In the eastern Chinese city of Wuxi, home to the world's biggest maker of solar panels, labour is so cheap that workers carry out jobs by hand while machines designed to perform the same tasks sit idle.
The low cost of labour, coupled with the massive scale of production at its 14,000-person plant, have enabled China's Suntech to become the global industry leader in just a decade.
Chinese producers now dominate the global solar power business. But their success has become a major global trade issue as American companies accuse them of dumping in the US market and receiving unfair subsidies from Beijing.
The US government is due to announce findings on the issue later this month, which could result in duties against Chinese manufacturers.
Suntech denies unfair business practices have helped make it the world's largest producer, but it makes no secret of its strategy of keeping prices low to boost sales and make solar power available to more people.
"We don't believe we have any unfair subsidies or anything like that," said Suntech's vice president for global marketing Edwin Huang.
"We just hope it doesn't turn into a full-scale trade war. It's not good for anyone."
US companies have accused China of improperly subsidising its solar sector as part of a no-holds-barred commercial battle for supremacy over an industry experts estimate will be worth trillions of dollars in the future.
They say Chinese competitors have access to cheap financing from state-owned banks and outright government subsidies aimed at building up the industry, as Beijing makes alternative energy a priority.
At least three US solar companies collapsed last year as global prices slumped, among them Solyndra, which had a $US535 million ($A508.60 million) loan guarantee from US President Barack Obama's administration.
Evergreen Solar, once listed on the Nasdaq exchange, and high-profile Intel spin-off SpectraWatt also shut down.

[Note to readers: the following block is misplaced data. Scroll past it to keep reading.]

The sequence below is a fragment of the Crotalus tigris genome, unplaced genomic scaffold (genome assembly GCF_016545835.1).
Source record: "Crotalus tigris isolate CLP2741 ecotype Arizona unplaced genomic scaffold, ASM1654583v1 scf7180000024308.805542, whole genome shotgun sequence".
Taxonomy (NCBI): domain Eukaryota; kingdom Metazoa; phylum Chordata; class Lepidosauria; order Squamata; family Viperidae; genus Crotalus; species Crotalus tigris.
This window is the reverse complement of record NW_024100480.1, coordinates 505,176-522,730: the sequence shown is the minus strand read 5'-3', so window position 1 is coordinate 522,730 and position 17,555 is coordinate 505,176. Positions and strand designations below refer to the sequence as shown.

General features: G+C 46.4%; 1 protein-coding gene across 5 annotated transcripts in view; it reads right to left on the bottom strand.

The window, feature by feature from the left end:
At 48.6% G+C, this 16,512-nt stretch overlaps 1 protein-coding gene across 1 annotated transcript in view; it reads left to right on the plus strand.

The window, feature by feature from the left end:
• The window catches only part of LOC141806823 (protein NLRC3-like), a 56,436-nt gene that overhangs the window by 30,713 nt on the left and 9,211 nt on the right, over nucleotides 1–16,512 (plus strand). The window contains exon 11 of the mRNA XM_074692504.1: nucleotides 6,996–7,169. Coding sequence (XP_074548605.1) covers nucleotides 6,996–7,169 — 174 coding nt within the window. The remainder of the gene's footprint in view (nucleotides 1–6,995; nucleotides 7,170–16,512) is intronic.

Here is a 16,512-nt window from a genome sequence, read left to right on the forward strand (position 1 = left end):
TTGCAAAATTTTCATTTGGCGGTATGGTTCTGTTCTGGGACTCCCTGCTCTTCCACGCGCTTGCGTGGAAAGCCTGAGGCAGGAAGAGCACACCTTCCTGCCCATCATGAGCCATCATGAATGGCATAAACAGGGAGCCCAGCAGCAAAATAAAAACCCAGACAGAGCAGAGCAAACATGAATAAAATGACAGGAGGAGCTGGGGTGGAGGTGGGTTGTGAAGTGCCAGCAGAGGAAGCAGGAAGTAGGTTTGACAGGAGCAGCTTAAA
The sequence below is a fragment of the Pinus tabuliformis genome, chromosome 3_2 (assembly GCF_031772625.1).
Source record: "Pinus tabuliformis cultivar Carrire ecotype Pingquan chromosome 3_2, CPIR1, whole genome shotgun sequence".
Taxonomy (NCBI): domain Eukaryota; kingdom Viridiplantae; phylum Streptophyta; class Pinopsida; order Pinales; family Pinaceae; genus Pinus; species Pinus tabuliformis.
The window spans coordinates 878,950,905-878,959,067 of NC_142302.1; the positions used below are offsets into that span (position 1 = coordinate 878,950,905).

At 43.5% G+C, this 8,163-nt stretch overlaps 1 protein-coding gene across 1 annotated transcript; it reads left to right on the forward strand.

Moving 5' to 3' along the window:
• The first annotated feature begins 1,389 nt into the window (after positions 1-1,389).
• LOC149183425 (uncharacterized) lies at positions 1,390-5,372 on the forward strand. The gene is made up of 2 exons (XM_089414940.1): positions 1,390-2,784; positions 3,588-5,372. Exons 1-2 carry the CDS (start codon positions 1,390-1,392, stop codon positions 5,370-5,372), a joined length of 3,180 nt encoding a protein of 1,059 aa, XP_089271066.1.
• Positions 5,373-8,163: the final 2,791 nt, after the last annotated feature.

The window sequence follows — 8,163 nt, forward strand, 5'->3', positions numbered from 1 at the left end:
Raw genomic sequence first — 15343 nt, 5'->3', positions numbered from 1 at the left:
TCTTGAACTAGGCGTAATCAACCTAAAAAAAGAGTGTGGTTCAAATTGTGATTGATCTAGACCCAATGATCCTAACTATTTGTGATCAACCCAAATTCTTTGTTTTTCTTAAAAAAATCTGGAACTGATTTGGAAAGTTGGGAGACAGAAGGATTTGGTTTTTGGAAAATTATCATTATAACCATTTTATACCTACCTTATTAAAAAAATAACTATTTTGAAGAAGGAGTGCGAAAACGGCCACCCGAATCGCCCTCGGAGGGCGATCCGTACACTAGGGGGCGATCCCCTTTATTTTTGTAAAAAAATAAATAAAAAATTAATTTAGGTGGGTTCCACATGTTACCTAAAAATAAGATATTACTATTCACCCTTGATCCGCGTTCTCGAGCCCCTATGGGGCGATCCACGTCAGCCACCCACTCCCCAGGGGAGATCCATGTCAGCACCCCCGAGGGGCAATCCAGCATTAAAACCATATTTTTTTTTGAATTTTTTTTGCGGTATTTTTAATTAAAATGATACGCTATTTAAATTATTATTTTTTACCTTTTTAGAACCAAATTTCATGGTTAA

One of the firms which lodged the complaint to the US government, SolarWorld Industries America, has said Chinese producers are boosting output to dump "enormous quantities" of solar cells and panels in the US market.
At Suntech's factory, workers are not focused on politics, but on the task at hand - making a "sandwich" of solar cells, plastic sheeting and glass which will become the finished solar panel.
"The cells are easy to break. You have to be careful," said one.
Workers on this assembly line receive a base salary of 1,500 yuan to 1,800 yuan ($A228.16 to $A275.69) a month and the factory runs 24 hours a day.
Access to an army of workers has helped Suntech lower production costs, passed on to customers in lower prices. A collapse in the price of silicon - the raw material for making solar cells - has also slashed costs.
Still, with global solar panel prices at around $1.0 per watt of generation, profit margins for Suntech have been squeezed. Some blame Chinese producers themselves for flooding the market and pushing prices down.
"In the long-term, yes, lower prices are good for everyone. Our aim is to get more people to use solar energy. It's a volume game," Huang said.
China is the world's second-biggest oil consumer, but it is making large strides forward in clean energy.
To promote solar power, the Chinese government last year started to offer a guaranteed price to producers, which made it more attractive to generate electricity from solar energy.
With the US market in question and the European market expected to grow little this year due to the sovereign debt crisis, Suntech expects its home territory of China to make a greater contribution this year.
"By next year, China will become the largest single market in the world," Huang said.